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FLASHBACK — BERLIN 1936: "Reichsfuehrer Adolf Hitler, attired in a brown uniform and smiling genially, formally launched the Eleventh Olympiad today amid ceremonies dazzlingly brilliant despite dripping skies marked by vividly contrasting demonstrations obviously fraught with political as well as sporting significance. ... The big United States delegation, surpassed in size only by the Germans who formed the procession as rear guard, was accorded a doubtful reception. Changing plans suddenly overnight to avoid the appearance of giving only a modified Nazi salute under the original intentions to extend arms with hats in hand, the Americans reverted to the former custom of doffing their hats and placing them over the heart while giving 'eyes right.'"

— The Associated Press, Aug. 1, 1936

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ROYAL BOND GIRL

Queen Elizabeth II made her acting debut as a Bond girl in just one take. The 86-year-old monarch appeared as herself in a short film for the London Olympics opening ceremony with James Bond actor Daniel Craig.

In the film, Craig arrived at her private study in Buckingham Palace, where she said "Good evening, Mr. Bond" before the pair boarded a helicopter.

BBC's director of Drama Production, Nicholas Brown, told The Telegraph newspaper that the queen gave a professional performance and "got it in one take."

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FLASHBACK - LONDON 1908: "Lord Desbrough marched up with the members of the Executive Committee and said: 'Will Your Majesty graciously declare the Olympic games opened?' In reply the King said: 'I declare the Olympic games of London open.' At the completion of this ceremony cheering broke out from all parts of the stadium. After the demonstration had died down, the athletes gave three cheers for His Majesty, and then marched past the royal box. The men made a splendid appearance, though unfortunately the weather prevented all the competitors from coming out in athletic costumes. The Americans were among those who wore street clothing, but even thus attired the size of the men evoked much favorable comment."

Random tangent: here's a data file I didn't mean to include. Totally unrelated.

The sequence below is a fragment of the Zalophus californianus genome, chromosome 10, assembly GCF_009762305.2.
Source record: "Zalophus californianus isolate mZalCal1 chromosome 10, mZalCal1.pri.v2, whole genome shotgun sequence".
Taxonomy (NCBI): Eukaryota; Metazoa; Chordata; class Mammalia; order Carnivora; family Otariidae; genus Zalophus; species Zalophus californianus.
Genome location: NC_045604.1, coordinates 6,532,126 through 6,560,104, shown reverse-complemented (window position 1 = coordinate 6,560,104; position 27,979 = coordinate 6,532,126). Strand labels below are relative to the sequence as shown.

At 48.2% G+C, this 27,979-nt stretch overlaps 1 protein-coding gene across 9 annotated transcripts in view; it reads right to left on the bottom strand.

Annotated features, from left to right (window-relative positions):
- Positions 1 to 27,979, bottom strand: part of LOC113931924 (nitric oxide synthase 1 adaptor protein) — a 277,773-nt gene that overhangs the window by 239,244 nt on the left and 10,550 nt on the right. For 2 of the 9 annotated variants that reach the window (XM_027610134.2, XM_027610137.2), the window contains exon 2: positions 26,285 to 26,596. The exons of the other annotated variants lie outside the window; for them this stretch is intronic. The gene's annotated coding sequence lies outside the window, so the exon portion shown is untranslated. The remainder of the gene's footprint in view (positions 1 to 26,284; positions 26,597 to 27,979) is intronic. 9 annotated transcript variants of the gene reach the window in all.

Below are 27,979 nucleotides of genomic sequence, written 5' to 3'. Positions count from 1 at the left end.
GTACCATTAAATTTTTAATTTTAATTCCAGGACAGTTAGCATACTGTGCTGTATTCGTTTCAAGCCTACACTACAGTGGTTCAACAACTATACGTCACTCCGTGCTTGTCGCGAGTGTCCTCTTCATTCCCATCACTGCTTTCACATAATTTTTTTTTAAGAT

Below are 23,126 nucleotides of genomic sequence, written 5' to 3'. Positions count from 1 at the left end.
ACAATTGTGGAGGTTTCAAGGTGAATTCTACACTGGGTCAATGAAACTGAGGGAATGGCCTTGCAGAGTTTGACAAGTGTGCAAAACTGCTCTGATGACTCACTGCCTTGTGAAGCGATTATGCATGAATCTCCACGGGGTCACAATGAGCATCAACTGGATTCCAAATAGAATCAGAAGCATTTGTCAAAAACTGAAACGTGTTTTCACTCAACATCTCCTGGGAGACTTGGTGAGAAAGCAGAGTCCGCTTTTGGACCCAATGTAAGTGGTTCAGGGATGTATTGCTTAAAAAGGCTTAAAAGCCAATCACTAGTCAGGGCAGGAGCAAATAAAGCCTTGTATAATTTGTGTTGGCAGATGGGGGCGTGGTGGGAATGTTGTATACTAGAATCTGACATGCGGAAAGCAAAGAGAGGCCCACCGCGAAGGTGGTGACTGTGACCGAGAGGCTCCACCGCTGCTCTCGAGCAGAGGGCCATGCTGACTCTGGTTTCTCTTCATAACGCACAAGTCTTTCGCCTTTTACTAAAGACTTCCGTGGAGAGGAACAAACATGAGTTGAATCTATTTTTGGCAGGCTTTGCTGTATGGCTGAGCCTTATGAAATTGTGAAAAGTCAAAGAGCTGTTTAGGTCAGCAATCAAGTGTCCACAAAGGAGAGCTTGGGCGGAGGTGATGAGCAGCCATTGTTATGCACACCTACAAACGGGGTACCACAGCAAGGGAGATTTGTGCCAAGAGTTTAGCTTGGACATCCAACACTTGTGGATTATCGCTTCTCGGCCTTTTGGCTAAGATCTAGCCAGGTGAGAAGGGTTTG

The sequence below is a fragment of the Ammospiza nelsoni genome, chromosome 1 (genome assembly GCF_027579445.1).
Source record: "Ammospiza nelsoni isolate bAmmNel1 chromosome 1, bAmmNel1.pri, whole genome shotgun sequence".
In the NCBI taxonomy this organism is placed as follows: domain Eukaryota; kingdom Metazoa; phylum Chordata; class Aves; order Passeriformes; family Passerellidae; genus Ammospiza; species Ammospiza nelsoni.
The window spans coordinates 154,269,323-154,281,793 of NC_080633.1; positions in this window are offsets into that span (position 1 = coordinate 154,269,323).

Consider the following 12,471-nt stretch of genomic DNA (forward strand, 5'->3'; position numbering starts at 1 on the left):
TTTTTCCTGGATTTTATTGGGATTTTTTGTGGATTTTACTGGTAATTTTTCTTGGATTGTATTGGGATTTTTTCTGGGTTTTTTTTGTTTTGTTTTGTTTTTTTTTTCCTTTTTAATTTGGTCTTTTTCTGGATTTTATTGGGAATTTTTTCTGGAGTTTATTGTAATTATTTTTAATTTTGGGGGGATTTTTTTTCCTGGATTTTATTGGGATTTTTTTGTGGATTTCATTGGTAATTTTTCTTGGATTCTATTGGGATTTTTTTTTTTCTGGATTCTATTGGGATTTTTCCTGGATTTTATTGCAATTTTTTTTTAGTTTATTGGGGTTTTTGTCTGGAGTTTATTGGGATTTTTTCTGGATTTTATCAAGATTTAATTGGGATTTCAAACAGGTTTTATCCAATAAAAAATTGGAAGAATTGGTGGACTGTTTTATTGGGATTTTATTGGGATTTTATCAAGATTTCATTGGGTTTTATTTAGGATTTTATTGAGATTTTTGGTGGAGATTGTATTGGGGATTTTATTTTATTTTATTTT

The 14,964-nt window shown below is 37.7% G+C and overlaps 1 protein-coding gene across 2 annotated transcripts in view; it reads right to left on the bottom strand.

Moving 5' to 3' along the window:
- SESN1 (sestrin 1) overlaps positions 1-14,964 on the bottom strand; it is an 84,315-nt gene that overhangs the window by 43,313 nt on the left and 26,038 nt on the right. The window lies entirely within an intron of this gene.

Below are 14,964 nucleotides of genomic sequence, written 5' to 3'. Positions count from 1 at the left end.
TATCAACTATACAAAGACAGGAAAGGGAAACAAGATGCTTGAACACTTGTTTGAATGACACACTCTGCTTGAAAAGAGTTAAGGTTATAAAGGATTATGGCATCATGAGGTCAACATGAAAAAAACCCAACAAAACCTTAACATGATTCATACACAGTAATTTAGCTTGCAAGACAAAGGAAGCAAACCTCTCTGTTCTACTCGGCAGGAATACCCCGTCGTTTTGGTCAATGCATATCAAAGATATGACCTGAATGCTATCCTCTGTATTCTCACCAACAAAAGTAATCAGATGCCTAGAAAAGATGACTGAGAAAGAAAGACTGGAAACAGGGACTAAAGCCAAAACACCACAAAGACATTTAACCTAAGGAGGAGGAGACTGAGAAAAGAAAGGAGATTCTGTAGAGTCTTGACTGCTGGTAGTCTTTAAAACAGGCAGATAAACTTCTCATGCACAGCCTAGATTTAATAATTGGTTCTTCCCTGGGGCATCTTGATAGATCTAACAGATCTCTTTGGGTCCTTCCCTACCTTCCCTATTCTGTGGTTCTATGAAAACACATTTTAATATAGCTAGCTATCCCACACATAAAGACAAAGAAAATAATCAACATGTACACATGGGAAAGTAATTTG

— The Associated Press, July 14, 1908.

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EDITOR'S NOTE — "Eyes on London" shows you the Olympics through the eyes of Associated Press journalists across the 2012 Olympic city and around the world. Follow them on Twitter where available with the handles listed after each item, and get even more AP updates from the Games here: http://twitter.com/AP_Sports